Recently discovered and now presented as the earliest American feature film of which a complete copy survives, “The Life and Death of King Richard III” is reviewed now for the record. Although Variety began critiquing motion pictures in 1907, it suspended the practice from March 1911-December 1912 and therefore missed this and the seven other initial American five-reelers that were released in 1912. Although understandably theatrical in style, pic is lavishly produced, has its lively moments and will actually benefit in its rounds of museums and special archival showings from following the two other “Richard III” films of the past year, those starring Ian McKellen and Al Pacino.
Budgeted at a then-considerable $ 30, 000 and evidently a hit in its time, production stars Frederick Warde, a British-born Shakespearean specialist who was 61 at the time and later starred in a silent “King Lear.” Warde appears in suit and tie at the beginning and end before a curtain, bowing ceremoniously to the camera. A certain knowledge of the chronology and text will be helpful to viewers, as even this highly simplified version of one of Shakespeare’s earliest plays could prove a bit baffling to the uninitiated.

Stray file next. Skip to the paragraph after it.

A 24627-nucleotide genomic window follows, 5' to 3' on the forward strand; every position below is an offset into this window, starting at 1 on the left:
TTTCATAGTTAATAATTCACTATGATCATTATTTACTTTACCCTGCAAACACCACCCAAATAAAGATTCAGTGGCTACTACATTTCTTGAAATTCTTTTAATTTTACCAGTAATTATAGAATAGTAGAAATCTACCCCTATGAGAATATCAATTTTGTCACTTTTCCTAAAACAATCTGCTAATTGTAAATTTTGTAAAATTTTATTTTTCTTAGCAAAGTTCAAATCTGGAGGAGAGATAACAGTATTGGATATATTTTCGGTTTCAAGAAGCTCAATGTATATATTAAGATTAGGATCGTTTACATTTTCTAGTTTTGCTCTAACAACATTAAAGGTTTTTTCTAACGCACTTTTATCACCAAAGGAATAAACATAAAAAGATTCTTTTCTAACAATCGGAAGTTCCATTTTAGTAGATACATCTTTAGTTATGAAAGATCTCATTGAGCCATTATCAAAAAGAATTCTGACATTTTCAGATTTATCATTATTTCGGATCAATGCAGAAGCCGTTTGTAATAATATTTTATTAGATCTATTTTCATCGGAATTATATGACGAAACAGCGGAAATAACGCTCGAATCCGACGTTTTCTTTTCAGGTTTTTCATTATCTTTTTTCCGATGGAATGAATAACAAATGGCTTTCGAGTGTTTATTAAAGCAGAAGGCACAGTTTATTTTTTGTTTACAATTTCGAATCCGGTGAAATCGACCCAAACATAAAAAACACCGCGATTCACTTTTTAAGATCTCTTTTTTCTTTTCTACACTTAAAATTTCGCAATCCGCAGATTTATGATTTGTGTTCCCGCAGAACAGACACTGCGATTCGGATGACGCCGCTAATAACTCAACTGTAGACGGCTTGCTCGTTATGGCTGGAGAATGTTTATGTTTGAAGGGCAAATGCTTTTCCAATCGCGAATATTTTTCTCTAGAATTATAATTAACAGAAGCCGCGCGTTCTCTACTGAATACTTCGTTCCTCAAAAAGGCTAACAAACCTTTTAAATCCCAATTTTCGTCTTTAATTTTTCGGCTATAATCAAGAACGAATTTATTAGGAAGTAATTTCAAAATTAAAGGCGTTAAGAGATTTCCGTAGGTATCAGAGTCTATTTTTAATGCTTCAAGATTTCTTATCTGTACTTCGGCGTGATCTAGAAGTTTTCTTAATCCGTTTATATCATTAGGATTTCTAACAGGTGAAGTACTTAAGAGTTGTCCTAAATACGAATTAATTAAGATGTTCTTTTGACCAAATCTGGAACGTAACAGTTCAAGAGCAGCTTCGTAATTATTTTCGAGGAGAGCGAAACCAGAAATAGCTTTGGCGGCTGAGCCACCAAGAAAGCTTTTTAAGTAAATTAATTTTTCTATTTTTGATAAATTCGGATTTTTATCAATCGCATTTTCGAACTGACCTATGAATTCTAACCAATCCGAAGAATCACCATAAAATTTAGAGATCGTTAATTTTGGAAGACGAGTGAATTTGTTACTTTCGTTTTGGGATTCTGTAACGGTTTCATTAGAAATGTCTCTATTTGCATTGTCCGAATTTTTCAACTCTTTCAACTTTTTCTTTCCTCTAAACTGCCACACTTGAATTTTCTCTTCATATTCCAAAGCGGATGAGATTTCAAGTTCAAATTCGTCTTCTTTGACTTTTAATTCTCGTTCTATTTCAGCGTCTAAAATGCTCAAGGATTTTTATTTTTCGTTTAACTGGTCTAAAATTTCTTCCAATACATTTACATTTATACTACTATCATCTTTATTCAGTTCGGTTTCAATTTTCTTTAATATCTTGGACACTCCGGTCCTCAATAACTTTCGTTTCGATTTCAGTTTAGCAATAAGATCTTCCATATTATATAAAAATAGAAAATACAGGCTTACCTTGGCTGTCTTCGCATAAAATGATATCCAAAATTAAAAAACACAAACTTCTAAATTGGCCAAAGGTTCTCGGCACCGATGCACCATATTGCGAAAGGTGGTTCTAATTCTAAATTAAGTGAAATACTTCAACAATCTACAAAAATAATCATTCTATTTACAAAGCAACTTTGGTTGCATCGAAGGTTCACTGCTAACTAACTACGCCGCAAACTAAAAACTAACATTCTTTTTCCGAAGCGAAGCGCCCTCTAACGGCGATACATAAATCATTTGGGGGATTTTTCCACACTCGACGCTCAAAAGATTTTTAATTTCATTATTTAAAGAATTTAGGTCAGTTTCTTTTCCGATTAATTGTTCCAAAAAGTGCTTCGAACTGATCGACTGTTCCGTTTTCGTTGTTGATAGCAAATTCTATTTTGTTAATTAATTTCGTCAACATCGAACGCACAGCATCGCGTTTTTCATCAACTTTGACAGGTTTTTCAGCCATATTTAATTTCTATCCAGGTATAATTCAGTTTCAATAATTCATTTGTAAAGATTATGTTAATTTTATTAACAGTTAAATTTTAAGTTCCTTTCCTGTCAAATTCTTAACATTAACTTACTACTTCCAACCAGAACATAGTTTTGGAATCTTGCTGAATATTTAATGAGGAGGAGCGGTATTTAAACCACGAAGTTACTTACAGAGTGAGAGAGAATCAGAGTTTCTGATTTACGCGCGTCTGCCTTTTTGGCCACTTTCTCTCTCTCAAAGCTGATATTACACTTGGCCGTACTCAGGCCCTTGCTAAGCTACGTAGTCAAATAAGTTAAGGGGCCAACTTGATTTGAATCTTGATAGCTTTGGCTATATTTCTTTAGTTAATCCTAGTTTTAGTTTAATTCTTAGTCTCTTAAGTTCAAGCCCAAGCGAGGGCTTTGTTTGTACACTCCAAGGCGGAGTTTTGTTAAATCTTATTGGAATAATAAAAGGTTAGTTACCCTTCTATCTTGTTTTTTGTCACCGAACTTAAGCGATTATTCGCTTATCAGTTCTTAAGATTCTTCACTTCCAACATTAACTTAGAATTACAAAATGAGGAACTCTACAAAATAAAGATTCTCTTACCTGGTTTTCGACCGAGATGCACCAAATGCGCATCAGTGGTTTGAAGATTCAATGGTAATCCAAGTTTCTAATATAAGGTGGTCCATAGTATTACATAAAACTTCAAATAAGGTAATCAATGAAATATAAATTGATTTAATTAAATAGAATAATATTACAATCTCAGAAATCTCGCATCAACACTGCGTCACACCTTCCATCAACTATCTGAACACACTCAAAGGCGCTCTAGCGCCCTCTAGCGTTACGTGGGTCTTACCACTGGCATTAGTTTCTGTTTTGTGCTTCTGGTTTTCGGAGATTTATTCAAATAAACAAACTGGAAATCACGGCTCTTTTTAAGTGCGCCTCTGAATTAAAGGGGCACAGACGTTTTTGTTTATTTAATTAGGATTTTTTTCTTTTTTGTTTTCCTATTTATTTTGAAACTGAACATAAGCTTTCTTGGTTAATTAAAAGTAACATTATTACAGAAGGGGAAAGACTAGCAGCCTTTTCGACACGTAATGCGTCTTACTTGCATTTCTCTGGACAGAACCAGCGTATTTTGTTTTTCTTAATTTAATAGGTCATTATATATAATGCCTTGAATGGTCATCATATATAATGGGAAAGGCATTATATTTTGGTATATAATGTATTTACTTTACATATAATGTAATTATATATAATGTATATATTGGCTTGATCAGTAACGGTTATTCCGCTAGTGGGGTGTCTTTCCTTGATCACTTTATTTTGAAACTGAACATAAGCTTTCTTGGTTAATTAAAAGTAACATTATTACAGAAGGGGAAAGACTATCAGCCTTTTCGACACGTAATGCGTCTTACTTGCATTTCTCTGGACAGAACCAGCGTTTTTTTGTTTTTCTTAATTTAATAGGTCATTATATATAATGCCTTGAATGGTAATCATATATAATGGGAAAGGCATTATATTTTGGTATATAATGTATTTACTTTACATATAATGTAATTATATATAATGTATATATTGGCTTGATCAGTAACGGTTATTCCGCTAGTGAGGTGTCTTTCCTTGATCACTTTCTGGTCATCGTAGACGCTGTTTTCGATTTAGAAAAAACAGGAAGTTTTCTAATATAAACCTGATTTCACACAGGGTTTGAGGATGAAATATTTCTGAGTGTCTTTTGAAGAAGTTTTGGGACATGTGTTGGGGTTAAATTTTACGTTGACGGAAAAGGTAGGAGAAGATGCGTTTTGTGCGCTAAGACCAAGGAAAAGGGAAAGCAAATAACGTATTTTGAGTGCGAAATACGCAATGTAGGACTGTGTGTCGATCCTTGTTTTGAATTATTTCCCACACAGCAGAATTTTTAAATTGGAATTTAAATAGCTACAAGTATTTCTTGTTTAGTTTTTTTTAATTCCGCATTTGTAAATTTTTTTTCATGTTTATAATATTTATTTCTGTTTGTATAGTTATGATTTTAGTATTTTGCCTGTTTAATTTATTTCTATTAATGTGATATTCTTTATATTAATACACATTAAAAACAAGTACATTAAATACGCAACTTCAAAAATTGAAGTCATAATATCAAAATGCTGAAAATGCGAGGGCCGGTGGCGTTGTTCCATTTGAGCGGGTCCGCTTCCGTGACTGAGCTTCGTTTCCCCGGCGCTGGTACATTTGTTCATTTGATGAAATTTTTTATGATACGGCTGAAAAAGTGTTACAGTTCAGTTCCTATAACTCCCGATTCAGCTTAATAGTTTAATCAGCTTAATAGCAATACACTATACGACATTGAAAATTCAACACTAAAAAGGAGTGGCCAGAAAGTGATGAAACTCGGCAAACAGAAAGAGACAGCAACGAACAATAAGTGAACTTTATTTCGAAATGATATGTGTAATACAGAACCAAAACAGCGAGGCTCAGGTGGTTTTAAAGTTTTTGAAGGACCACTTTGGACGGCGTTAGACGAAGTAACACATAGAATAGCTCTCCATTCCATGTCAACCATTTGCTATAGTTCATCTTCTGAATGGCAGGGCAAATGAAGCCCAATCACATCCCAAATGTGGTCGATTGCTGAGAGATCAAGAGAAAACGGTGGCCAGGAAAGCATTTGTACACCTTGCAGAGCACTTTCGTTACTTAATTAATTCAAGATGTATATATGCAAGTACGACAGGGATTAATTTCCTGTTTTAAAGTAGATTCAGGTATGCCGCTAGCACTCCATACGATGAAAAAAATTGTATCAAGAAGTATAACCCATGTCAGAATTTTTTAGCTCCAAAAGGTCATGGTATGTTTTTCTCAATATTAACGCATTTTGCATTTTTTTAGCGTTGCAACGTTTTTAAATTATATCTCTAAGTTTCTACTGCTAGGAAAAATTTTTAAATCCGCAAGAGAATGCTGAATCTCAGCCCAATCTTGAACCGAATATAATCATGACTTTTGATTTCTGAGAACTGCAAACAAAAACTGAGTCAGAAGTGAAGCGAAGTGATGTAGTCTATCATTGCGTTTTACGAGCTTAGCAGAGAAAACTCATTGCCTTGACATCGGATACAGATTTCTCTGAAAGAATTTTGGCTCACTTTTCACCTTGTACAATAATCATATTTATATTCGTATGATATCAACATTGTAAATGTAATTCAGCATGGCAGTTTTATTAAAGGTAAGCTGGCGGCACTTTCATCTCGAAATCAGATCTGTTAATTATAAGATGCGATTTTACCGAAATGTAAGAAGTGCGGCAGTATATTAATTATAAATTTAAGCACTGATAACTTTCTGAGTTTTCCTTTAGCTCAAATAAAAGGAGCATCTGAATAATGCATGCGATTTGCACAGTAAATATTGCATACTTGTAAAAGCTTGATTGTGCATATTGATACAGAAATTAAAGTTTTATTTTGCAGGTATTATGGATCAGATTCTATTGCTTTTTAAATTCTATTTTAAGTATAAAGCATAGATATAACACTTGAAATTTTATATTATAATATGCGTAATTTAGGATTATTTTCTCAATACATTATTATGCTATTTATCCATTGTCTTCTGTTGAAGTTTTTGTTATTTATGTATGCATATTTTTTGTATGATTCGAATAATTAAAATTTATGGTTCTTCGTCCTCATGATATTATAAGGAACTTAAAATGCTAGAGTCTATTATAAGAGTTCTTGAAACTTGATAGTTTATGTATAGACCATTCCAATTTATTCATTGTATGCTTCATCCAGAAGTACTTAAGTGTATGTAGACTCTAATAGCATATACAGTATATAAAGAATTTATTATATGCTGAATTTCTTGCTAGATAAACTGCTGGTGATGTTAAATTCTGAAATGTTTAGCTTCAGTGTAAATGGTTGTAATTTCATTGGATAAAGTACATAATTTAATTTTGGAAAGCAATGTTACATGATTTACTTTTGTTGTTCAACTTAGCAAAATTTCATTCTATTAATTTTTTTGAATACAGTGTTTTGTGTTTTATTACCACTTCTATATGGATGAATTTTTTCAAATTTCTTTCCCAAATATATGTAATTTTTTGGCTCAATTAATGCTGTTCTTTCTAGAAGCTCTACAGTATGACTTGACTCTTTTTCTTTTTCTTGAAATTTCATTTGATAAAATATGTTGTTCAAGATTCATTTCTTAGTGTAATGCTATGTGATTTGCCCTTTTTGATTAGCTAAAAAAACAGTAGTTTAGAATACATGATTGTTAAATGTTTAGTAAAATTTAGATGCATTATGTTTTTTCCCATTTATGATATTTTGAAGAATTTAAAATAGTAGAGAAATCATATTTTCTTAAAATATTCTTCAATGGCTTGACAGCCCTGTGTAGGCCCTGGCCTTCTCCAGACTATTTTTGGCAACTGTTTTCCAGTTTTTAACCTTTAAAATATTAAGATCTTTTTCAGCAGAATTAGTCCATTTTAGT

Action begins with a victory march after the battle of Tewksbury, with Richard’s brother Edward entering London as the first king of the York dynasty. Pictorialization of the play’s highlights subsequently concentrates on the key moments in the bloody career of Richard, here referred to in the intertitles and credits as the Duke of Gloster, rather than Gloucester, including his murder of King Henry VI, the assassinations of his brother Clarence and the young princes Edward and York, the death of the sickly King Edward, Richard’s ascension to the throne and, after a dream in which his victims accuse him, his eventual defeat at Bosworth Field at the hands of the Earl of Richmond.
Each sequence is covered by a camera that remains fixed in medium-long shots save for an occasional slight pan to accommodate actors’ movements. Nor is there editing between different set-ups once a scene has begun except for cutaways to insert shots of letters and official documents.
Warde performs in a fist-pounding, glaring style that seems broad today, but remains entertaining nonetheless, as Warde’s Richard clearly pursues villainy for the fun and sport of it. Actor’s most memorable touch has him running his fingers along his sword after running through the elderly King Henry VI and then flicking the blood off them. Helmer James Keane enthusiastically portrays the drama’s savior, Richmond.
Shot on City Island in Long Island Sound and in Westchester County, N.Y., pic features some large sets, of varying realism, and quite a few extras in the crowd scenes. Battle sequences, however, are quite thinly populated. Print features some tinted scenes, mainly in caramel and green. Re-premiere was enhanced by an excellent original score by Robert Israel and played by the composer and a seven-piece ensemble.